For me, Wordfast is extremely intuitive, ideal for translators who aren’t particularly technologically-minded. As I’ve said, it operates within Word, so you aren’t faced with a different working environment from the outset. There are a few easy-to-remember keystrokes: Alt+Down to move to the next segment, Alt+End to end your translation, Alt+Home to go back to where you last left off… The manual is straightforward and there’s an excellent Yahoo group for support. It’s easy to create glossaries on the fly (highlight the term in the source segment, then press Crtl+Alt+T, then repeat with the term in the target segment) and you can use up to three glossaries of your choice, but only one translation memory (plus a BTM, a large translation memory that you can use for concordance searches, but not add to as you work). The fact that you’re working within Word means that problems become apparent as you work; sometimes a segment may only contain half a sentence as there’s a full stop in the middle, or a colon. It’s a simple matter to press Alt+PageDown to expand the segment (or Alt+PageUp to shrink the segment, if you want the segment smaller). Similarly, if you’re working with a document converted from a pdf file and you come across an unwanted hard return, you can easily press Alt+Delete to cancel the segment you’ve just opened; manually delete the hard return, and re-open the segment with the whole sentence. You can also readily see tables, diagrams, layout, etc. as you work. I love the fact that you can opt to have glossary and terminology “companions” open as you work, showing all the possible terms in your segment and TM entries, but recent versions of Wordfast also have the brilliant Autosuggest, which features a drop-down list displayed as you type, showing placeables and glossary terms the minute you press the relevant first letter, allowing you to just confirm by pressing enter. Placeables include number and alphanumeric strings and capitalised words (less useful for German, it must be said….).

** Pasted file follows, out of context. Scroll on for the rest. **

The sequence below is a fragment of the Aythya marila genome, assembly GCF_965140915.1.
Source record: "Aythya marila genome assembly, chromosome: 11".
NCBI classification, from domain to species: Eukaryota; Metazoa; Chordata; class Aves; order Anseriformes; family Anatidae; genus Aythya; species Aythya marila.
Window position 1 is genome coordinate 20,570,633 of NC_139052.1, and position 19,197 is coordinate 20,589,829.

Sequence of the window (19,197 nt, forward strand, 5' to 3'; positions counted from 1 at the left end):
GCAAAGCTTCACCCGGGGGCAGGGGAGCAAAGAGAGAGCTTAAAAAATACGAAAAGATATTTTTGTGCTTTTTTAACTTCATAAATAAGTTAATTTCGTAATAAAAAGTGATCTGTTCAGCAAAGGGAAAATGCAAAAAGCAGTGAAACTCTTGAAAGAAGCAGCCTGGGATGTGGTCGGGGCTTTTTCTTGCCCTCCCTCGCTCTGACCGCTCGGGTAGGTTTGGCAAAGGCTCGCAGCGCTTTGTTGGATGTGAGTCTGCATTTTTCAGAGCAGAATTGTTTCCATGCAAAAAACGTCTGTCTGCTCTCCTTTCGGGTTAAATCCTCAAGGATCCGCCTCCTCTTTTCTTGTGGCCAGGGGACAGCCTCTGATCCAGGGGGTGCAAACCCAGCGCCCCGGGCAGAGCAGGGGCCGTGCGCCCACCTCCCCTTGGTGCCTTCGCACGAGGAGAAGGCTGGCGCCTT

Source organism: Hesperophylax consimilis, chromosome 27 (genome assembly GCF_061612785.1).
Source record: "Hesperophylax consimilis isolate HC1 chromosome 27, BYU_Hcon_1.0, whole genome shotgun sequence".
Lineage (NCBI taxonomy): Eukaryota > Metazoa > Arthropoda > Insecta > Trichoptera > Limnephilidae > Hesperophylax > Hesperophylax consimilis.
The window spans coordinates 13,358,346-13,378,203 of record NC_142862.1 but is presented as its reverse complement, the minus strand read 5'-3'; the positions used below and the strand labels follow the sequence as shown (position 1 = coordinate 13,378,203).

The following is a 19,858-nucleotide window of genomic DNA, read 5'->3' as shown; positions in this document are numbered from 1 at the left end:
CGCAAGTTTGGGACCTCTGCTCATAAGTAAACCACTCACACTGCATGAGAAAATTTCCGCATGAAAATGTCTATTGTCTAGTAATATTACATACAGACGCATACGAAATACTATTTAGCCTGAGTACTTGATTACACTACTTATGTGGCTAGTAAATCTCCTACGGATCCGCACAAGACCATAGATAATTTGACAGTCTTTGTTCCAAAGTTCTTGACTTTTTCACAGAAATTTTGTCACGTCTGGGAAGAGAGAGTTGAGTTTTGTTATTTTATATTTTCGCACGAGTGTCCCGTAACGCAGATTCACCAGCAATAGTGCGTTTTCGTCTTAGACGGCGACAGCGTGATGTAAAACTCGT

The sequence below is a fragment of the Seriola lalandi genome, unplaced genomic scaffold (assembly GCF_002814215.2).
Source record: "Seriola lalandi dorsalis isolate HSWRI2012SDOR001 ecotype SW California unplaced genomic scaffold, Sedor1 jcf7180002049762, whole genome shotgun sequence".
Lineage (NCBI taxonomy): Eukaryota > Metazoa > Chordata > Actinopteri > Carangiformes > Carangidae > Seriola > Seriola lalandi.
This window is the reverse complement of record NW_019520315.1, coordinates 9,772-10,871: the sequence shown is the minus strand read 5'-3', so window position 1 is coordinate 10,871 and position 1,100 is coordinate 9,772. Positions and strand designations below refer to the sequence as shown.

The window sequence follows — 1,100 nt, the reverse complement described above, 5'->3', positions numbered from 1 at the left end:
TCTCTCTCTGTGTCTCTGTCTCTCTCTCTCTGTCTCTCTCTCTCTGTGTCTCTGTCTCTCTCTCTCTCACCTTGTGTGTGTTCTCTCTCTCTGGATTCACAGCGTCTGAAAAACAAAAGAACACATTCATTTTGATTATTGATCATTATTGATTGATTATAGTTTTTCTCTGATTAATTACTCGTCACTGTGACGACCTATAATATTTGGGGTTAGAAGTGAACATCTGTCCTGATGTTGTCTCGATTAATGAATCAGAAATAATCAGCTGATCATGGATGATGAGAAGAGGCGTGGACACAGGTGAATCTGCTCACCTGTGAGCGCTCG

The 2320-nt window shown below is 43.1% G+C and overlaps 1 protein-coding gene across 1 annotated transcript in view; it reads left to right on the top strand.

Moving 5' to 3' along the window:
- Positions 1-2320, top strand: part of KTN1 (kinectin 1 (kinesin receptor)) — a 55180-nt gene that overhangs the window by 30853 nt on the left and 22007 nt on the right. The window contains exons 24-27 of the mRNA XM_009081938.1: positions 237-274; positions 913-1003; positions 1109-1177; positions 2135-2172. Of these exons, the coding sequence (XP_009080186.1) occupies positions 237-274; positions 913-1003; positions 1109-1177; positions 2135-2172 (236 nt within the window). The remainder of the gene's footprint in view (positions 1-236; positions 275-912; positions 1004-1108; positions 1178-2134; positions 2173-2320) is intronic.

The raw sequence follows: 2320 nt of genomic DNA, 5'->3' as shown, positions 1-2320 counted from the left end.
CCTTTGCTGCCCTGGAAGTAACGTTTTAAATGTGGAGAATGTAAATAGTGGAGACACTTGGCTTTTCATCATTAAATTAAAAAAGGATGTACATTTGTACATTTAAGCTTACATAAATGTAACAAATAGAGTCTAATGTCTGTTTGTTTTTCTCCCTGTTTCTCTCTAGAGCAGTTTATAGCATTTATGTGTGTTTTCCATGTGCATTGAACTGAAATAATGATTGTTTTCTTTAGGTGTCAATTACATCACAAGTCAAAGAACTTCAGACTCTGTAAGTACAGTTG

… and cons
You may ask why, having patently enjoyed the delights of Wordfast, I felt the need to extend my repertoire to include Trados? Well, intuitive and straightforward though Wordfast is, Classic isn’t ideal for translating PowerPoint and Excel files. It used to be possible to translate these by having the source Excel or PowerPoint file AND a blank Word file open, enabling Wordfast to extract the text into the Word file and convert it back. However, the downside of that was that it didn’t always work perfectly, especially with complex ppt files and once the text had been sent back to the target file, proof-reading in the target file didn’t automatically update your memory. Even worse, the latest version of Office, 2013, doesn’t allow Wordfast to process PowerPoint or Excel files at all, so if you receive many of these to translate, you’d have to consider investing in Wordfast Pro or Anywhere (which I haven’t tried, I must admit).